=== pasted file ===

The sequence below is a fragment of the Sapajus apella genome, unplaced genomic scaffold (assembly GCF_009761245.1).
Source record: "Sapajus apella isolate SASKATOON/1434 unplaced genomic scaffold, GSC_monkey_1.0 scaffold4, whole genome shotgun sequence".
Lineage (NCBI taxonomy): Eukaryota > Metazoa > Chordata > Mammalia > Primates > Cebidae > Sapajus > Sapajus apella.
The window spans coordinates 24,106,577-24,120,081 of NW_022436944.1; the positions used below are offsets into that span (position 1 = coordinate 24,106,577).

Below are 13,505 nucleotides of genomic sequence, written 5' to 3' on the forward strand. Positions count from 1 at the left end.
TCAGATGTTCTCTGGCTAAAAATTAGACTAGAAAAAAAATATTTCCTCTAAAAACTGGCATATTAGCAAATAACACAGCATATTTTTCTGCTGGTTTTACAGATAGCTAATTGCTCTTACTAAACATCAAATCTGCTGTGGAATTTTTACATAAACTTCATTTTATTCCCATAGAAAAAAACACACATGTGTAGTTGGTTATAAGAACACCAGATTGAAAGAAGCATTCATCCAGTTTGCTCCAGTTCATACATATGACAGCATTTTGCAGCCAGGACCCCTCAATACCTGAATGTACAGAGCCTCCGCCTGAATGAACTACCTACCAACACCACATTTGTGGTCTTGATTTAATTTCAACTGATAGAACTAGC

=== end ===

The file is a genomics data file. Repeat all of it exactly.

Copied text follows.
The sequence below is a fragment of the Sapajus apella genome, unplaced genomic scaffold (assembly GCF_009761245.1).
Source record: "Sapajus apella isolate SASKATOON/1434 unplaced genomic scaffold, GSC_monkey_1.0 scaffold4, whole genome shotgun sequence".
Lineage (NCBI taxonomy): Eukaryota > Metazoa > Chordata > Mammalia > Primates > Cebidae > Sapajus > Sapajus apella.
The window spans coordinates 24,106,577-24,120,081 of NW_022436944.1; the positions used below are offsets into that span (position 1 = coordinate 24,106,577).

Below are 13,505 nucleotides of genomic sequence, written 5' to 3' on the forward strand. Positions count from 1 at the left end.
TCAGATGTTCTCTGGCTAAAAATTAGACTAGAAAAAAAATATTTCCTCTAAAAACTGGCATATTAGCAAATAACACAGCATATTTTTCTGCTGGTTTTACAGATAGCTAATTGCTCTTACTAAACATCAAATCTGCTGTGGAATTTTTACATAAACTTCATTTTATTCCCATAGAAAAAAACACACATGTGTAGTTGGTTATAAGAACACCAGATTGAAAGAAGCATTCATCCAGTTTGCTCCAGTTCATACATATGACAGCATTTTGCAGCCAGGACCCCTCAATACCTGAATGTACAGAGCCTCCGCCTGAATGAACTACCTACCAACACCACATTTGTGGTCTTGATTTAATTTCAACTGATAGAACTAGC